Set wi were generated from an uniform distribution, U(0, 5)
W = 100, 200, 300 and respective unit freight cost was proportionally selected by W as follows:
F =i ？ W, i =1, 3, 6.
To evaluate the performance of the heuristic, the C# computer code for the proposed heuristic was run on an Intel Core™2 Duo CPU with 2.00 GHz RAM. Also, CPLEX package for finding the optimal solution was run on the same computer and run so as to find the best solution within 700,000 node limits.
For the performance of the heuristics, the relative percentage deviation (RPD) calculated with the expression (10) and the computing time by GA, SA, and SEA of 10 replications for each test problem.
In small sized problems, four instances were made for each combination of input parameters and 10 replicates for each instance are performed in the meta-heuristics (GA, SA, and SEA). In Table 4, we compare SEA shown in the best performance among SA and GA with the local search heuristic (Heu) proposed by Kim and Lee (2012). In the second column in the Table 4, SEA shown in the best performance offers on the no more than 5% from the optimal solution with small computa-
[Table 5.] Absolute RPDs between CPLEX and SEA and relative RPDs among SA, GA, and SEA in large sized problems
Absolute RPDs between CPLEX and SEA and relative RPDs among SA, GA, and SEA in large sized problems
tional time for small sized test problems. The difference of RPDs between SEA and Heu increases as
In large sized problems, the absolute performance between CPLEX and the best solution of the heuristics (ARPD) is presented with the expression (11) and the relative performance of the heuristics (SA, GA, and SEA) is compared by the best value of the heuristics are shown in Table 5.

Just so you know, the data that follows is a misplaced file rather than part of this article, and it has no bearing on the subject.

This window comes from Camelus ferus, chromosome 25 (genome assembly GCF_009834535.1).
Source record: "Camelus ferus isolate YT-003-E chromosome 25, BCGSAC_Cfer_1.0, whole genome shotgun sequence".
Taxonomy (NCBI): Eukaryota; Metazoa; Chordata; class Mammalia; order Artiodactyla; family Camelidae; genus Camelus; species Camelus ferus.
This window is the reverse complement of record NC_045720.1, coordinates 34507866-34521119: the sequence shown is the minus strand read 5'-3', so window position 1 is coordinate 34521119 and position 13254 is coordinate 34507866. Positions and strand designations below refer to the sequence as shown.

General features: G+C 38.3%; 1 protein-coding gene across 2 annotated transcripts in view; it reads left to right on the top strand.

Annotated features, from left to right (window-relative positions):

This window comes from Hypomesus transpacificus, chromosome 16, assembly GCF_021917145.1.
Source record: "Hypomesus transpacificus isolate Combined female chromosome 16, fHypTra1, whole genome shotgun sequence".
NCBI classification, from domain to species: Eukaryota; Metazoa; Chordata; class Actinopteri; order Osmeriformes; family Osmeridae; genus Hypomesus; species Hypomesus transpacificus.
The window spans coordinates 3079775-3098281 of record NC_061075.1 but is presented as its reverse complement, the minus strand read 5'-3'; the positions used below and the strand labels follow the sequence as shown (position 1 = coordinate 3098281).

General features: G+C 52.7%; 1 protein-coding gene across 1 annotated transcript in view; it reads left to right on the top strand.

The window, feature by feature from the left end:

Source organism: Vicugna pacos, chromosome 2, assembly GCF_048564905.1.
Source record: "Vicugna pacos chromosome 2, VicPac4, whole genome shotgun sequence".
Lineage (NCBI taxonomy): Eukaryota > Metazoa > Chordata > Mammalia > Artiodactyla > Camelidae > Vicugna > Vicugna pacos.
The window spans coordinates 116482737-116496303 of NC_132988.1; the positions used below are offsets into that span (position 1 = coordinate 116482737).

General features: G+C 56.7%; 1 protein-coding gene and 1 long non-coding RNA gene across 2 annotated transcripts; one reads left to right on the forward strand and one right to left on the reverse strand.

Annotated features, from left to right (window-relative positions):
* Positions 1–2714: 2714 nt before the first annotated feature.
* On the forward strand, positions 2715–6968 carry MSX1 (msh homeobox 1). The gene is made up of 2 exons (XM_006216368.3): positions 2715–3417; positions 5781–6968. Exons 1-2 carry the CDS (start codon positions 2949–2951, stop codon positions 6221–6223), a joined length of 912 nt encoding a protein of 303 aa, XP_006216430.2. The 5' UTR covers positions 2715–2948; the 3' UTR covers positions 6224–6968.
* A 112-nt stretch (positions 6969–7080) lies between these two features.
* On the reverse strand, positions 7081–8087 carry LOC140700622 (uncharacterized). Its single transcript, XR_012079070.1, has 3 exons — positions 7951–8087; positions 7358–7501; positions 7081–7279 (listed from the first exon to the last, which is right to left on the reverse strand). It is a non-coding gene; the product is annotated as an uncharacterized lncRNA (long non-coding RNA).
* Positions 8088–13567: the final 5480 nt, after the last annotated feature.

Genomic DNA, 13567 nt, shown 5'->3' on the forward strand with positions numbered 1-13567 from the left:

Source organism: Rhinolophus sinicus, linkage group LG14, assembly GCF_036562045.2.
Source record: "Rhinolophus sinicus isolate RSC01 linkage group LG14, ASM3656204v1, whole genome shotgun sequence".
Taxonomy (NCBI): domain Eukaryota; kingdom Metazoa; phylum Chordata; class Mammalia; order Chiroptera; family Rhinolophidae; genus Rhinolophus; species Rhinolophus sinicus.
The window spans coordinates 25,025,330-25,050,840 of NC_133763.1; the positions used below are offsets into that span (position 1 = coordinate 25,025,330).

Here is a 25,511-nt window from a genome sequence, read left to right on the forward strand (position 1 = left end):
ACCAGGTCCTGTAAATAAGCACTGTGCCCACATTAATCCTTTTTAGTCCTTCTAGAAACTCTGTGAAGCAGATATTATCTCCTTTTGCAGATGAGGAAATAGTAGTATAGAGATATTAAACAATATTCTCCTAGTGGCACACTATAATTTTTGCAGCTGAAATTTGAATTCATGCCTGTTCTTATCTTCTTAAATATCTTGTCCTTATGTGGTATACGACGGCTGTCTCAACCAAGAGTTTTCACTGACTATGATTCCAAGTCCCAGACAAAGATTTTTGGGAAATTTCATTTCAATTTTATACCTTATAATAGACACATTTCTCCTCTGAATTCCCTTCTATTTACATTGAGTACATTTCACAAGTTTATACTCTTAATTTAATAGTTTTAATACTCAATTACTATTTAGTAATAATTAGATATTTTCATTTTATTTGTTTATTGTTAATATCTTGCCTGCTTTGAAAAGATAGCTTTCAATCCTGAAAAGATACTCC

[Figure 3.] Mean plots and Tukey honest significant difference intervals at the 95% confidence level: (a) algorithm, (b) period (T), (c) products (M), and (d) container capacity (W). GA: genetic algorithm, SA: simulated annealing, SEA: self-evolution algorithm, RPD: relative percentage deviation.
Table 5 shows that the optimal solution using CPLEX was not obtained within 1 hour for many large-sized test problems having more than 15 periods as shown in ‘NA’ because of the limitations of a computer performance. This result indicates that it is difficult to find the optimal solution as the problem size increases (
In this paper, a dynamic lot sizing problem and shipment scheduling are simultaneously analyzed, where the order size of multiple products and a single container type are simultaneously considered. To address the problem, two different solution approaches are proposed. The first approach is based on a mixed integer programming model. Because the problem is NP-hard, three meta-heuristic algorithms are proposed to increase solution efficiency based on the optimal solution properties. SEA is a new meta-heuristic algorithm which has a population (a set of solutions) based self-evolution mechanism. Two problem groups are tested to verify the performance of proposed meta-heuristic algorithms. SEA offers the best performance by showing 1.40% of RPD value in average sense compared to SA and GA. Also, the RPD value of SEA is consistent with small variance as
Further study is required to assess the performance of SEA with other meta-heuristics (tabu-search and antcolony optimization, etc.) in solving the inbound ordering problem.